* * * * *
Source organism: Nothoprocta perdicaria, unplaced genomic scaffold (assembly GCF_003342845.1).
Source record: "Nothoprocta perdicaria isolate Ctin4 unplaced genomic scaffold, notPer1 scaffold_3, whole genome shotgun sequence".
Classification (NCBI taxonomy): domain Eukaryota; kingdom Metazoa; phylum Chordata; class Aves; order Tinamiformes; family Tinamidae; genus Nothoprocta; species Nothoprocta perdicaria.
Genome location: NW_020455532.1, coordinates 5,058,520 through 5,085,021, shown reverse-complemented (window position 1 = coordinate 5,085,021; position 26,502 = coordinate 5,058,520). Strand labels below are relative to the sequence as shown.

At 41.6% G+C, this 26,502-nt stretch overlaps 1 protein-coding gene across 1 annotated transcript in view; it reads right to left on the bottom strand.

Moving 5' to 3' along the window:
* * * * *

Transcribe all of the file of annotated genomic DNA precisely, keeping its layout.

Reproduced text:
Source organism: Nothoprocta perdicaria, unplaced genomic scaffold (assembly GCF_003342845.1).
Source record: "Nothoprocta perdicaria isolate Ctin4 unplaced genomic scaffold, notPer1 scaffold_3, whole genome shotgun sequence".
Classification (NCBI taxonomy): domain Eukaryota; kingdom Metazoa; phylum Chordata; class Aves; order Tinamiformes; family Tinamidae; genus Nothoprocta; species Nothoprocta perdicaria.
Genome location: NW_020455532.1, coordinates 5,058,520 through 5,085,021, shown reverse-complemented (window position 1 = coordinate 5,085,021; position 26,502 = coordinate 5,058,520). Strand labels below are relative to the sequence as shown.

At 41.6% G+C, this 26,502-nt stretch overlaps 1 protein-coding gene across 1 annotated transcript in view; it reads right to left on the bottom strand.

Moving 5' to 3' along the window: